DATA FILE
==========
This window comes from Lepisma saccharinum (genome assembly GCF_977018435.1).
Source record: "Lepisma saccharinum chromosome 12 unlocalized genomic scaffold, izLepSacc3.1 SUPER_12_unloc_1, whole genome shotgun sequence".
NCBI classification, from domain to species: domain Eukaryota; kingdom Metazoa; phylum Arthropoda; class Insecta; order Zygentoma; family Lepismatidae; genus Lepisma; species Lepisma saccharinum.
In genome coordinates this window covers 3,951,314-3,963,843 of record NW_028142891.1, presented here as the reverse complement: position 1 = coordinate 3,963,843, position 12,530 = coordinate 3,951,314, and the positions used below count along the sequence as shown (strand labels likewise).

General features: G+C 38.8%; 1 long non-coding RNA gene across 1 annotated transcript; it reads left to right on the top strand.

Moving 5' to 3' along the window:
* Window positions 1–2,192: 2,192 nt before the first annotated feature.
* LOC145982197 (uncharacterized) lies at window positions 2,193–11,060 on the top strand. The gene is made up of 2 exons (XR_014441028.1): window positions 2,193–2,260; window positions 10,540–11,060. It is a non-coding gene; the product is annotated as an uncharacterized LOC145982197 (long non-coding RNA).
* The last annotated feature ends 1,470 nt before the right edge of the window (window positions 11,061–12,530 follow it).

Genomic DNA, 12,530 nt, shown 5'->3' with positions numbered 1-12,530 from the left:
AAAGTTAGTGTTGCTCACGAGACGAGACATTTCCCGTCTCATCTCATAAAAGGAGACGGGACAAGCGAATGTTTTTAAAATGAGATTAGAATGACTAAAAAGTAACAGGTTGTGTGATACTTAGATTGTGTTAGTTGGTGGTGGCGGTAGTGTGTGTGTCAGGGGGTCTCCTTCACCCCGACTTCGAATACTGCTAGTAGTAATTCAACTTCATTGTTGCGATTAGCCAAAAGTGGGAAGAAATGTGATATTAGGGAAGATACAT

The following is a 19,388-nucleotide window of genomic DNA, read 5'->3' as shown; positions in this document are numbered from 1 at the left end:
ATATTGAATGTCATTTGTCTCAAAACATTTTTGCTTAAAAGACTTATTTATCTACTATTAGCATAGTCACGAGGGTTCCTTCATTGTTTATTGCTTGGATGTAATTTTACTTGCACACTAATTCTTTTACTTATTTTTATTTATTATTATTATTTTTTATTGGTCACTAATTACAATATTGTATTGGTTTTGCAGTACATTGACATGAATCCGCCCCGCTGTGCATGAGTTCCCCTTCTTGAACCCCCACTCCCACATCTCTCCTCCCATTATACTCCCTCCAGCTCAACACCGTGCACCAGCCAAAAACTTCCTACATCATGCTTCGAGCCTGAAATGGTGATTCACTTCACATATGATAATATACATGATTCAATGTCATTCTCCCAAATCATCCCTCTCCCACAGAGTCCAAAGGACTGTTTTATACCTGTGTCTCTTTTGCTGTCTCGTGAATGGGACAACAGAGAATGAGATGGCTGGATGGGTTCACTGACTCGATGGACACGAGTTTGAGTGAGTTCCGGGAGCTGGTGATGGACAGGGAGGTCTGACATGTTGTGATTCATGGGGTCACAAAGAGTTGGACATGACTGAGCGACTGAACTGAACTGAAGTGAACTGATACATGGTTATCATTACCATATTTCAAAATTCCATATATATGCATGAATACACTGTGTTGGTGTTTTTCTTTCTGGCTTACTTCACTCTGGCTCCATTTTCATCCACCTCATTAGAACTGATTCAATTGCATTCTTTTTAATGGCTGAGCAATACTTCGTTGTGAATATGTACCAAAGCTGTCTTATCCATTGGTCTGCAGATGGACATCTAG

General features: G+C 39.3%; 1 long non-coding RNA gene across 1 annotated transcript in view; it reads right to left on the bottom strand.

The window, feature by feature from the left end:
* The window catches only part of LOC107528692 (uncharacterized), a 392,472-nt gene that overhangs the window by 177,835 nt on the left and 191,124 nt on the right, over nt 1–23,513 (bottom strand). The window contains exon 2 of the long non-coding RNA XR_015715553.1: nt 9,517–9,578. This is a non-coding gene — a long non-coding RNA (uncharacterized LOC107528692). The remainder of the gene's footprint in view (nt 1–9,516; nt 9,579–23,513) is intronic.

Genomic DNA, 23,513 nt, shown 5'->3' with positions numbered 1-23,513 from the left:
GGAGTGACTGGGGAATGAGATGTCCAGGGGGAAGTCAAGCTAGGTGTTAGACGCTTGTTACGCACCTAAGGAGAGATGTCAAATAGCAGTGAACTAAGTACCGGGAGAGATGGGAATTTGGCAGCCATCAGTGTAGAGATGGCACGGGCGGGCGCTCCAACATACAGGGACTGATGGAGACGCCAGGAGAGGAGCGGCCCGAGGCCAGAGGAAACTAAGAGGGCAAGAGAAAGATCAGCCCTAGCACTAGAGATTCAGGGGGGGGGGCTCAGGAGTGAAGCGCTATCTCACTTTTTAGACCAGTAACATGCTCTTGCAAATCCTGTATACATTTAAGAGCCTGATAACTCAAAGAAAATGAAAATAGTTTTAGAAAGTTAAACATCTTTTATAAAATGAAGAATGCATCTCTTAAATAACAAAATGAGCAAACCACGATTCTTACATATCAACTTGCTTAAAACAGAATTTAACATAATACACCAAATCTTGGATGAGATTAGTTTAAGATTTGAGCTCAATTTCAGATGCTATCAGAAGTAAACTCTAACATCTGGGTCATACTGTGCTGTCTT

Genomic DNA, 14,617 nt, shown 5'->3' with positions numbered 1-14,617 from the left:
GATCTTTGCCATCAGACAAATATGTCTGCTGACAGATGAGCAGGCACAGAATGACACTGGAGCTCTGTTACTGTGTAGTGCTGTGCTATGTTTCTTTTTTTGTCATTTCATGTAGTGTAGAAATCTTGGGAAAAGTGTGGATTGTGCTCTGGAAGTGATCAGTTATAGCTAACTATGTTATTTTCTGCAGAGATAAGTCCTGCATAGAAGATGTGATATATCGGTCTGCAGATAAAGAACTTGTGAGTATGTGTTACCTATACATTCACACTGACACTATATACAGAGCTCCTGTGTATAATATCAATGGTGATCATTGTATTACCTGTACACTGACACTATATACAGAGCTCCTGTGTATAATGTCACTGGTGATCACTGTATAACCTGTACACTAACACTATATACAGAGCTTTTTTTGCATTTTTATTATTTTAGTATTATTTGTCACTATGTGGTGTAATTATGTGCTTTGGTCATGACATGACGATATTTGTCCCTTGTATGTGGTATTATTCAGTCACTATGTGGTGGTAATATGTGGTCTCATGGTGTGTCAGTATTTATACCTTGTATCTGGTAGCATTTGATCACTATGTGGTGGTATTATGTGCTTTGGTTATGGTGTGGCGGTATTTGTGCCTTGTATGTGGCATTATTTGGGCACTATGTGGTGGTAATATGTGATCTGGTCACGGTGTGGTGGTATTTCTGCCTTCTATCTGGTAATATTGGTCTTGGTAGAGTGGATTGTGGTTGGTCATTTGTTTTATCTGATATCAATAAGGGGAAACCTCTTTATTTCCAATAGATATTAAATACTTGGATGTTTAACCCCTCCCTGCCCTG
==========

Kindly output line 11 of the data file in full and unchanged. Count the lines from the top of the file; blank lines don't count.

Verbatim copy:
AAAGTTAGTGTTGCTCACGAGACGAGACATTTCCCGTCTCATCTCATAAAAGGAGACGGGACAAGCGAATGTTTTTAAAATGAGATTAGAATGACTAAAAAGTAACAGGTTGTGTGATACTTAGATTGTGTTAGTTGGTGGTGGCGGTAGTGTGTGTGTCAGGGGGTCTCCTTCACCCCGACTTCGAATACTGCTAGTAGTAATTCAACTTCATTGTTGCGATTAGCCAAAAGTGGGAAGAAATGTGATATTAGGGAAGATACAT